Notoriously difficult to translate, wabi-sabi lies at the heart of the Japanese aesthetic philosophy (which is itself closely tied to Zen Buddhism), and to a certain extent, the traditional Japanese culture. The words were originally strung together in the context of the aesthetics of the tea ceremony, an art form which profoundly influences many aspects of the Japanese culture.

The entry for the term in Wikipedia does a nice job at an attempted definition:

Wabi originally referred to the loneliness of living in nature, remote from society; sabi meant "chill", "lean" or "withered". Around the 14th century these meanings began to change, taking on more positive connotations. Wabi now connotes rustic simplicity, freshness or quietness, and can be applied to both natural and human-made objects, or understated elegance. It can also refer to quirks and anomalies arising from the process of construction, which add uniqueness and elegance to the object. Sabi is beauty or serenity that comes with age, when the life of the object and its impermanence are evidenced in its patina and wear, or in any visible repairs.

From an engineering or design point of view, "wabi" may be interpreted as the imperfect quality of any object, due to inevitable limitations in design and construction/manufacture especially with respect to unpredictable or changing usage conditions; then "sabi" could be interpreted as the aspect of imperfect reliability, or limited mortality of any object, hence the etymological connection with the Japanese word sabi, to rust....

Wabi sabi can change our perception of our world to the extent that a chip or crack in a vase makes it more interesting and gives the object greater meditative value. Similarly materials that age such as bare wood, paper and fabric become more interesting as they exhibit changes that can be observed over time.

For me wabi-sabi is a fusion of several tensions -- harmony and dissonance, new and old, sculpted and organic -- as well as the emotional state of wistful reflection that these tensions produce.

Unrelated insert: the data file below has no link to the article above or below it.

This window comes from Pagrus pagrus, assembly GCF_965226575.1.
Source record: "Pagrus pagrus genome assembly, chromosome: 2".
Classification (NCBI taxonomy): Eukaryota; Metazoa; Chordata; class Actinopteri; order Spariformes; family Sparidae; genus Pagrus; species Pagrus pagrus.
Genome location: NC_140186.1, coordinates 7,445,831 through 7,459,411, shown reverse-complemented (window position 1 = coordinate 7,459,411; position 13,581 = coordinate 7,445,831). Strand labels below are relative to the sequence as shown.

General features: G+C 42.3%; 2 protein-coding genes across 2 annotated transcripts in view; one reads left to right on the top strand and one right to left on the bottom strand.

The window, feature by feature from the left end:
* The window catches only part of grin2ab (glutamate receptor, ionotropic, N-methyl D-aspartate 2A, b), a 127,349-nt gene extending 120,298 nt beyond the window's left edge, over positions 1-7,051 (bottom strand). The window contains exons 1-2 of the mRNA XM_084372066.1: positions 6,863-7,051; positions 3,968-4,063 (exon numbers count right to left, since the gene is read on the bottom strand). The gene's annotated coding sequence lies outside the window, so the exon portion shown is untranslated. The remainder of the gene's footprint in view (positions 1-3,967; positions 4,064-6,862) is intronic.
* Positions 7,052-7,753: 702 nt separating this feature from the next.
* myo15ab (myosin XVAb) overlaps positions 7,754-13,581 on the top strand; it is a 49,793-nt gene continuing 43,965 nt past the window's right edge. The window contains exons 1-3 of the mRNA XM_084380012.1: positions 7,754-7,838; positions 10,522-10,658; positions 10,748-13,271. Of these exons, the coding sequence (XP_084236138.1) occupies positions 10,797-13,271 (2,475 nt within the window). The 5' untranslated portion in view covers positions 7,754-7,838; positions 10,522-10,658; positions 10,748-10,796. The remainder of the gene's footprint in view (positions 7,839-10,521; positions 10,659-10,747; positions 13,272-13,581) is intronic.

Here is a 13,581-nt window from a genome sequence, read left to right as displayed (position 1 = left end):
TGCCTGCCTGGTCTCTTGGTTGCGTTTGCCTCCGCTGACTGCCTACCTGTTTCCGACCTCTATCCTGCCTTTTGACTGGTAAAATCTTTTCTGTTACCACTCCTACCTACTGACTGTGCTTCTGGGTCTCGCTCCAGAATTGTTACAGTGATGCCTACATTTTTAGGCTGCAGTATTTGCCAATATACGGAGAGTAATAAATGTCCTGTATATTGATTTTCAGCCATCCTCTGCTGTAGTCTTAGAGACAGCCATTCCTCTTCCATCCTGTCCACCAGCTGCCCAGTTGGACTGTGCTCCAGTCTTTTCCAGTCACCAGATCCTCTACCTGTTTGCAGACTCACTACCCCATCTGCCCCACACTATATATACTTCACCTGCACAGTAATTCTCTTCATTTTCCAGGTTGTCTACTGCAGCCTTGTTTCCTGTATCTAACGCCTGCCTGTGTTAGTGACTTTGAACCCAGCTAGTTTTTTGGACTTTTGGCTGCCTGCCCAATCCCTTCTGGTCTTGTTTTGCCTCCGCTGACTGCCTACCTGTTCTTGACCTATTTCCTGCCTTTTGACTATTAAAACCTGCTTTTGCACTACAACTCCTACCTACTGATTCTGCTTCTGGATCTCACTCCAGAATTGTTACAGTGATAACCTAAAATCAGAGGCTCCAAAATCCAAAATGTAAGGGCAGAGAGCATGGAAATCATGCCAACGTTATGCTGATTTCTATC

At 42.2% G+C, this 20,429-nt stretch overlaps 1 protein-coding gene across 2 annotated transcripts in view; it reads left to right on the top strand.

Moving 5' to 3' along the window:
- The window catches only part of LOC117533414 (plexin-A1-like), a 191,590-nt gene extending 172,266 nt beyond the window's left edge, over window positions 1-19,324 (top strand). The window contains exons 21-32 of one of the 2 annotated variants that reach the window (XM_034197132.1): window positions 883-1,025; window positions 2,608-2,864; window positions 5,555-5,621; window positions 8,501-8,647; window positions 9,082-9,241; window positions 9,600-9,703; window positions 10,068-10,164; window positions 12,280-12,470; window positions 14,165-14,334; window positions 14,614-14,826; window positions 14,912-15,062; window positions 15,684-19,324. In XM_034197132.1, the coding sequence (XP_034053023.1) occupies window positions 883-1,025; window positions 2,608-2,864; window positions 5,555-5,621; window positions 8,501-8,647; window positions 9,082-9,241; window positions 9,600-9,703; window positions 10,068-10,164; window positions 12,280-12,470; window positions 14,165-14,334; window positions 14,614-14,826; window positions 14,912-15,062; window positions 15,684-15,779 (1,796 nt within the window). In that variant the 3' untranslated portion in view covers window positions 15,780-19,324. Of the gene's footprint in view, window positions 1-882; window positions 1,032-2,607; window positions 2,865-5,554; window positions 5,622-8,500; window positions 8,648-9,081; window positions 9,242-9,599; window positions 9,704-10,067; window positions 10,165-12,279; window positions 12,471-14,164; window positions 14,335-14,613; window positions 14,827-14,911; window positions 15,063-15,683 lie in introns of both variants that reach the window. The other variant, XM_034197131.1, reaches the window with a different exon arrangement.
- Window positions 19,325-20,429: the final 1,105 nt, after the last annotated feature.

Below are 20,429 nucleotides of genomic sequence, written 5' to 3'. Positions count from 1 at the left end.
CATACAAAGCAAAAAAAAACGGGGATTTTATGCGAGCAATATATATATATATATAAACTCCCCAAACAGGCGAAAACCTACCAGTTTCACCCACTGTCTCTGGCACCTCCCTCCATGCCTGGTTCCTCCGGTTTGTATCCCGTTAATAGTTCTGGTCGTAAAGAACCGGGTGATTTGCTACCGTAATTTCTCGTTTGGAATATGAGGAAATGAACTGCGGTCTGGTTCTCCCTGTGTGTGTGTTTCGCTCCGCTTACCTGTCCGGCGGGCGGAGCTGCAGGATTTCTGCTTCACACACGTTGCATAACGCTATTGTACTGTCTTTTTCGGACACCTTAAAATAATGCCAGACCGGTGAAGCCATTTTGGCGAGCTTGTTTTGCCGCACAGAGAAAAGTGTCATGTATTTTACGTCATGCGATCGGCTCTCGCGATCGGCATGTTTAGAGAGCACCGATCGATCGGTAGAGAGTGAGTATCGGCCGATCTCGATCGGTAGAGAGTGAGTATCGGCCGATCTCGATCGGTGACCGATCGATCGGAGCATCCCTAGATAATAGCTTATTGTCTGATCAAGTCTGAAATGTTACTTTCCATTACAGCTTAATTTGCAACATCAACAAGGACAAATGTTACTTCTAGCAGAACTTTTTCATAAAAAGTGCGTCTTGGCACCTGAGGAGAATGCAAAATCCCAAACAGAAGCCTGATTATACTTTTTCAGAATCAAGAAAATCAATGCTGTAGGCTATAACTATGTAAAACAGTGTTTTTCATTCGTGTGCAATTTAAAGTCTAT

I wrote some time ago about the concept of honesty in wine, and wabi sabi is at a level deeper still. The wines that I find I am most drawn to, that compel my attention as I appreciate them as a whole, evoke the notion of wabi-sabi.

These are wines that are not symmetrical, nor polished perfectly smooth. They have rough edges. They do not follow a formula. They do not harmonize in major chords, they have a faint minor key to them. They show their patina of age, or in the roughness of their youth they choose not to obscure their rawness with anything, but leave it bare to my palate.

Wines that are wabi-sabi evoke something deeper than flavors, deeper even than a place. Wabi-sabi involves a deep connection with reality, in a way that is unvarnished, but also rich and profound in its intimacy. And this is what I find in the most magical wines.

Of course, not all great wines embody this aesthetic principle, and nor should they. And I am certainly not dogmatic in my quest to drink only such wines. Some wines are profound and equally pleasurable for other reasons, even those that can be said to be truly the opposite of wabi-sabi in their fresh, vibrant purity, or their lush, rich opulence.

There is also presumably such a thing as too much wabi-sabi, though I have yet to experience such a surfeit in my life. Instead I merely savor those moments when I can take another sip of a wine, close my eyes, and experience that poignant sense of mortality, beauty, and imperfection that is evoked by the wine, but ultimately lives within me.

Comments (16)

Adam Yusko wrote:
08.19.10 at 10:01 PM

I have never thought of applying the idea of Wabi Sabi to wine, though I am quite familiar with it being an avid tea enthusiast, and a collector of the Japanese pottery of Hagi-yaki.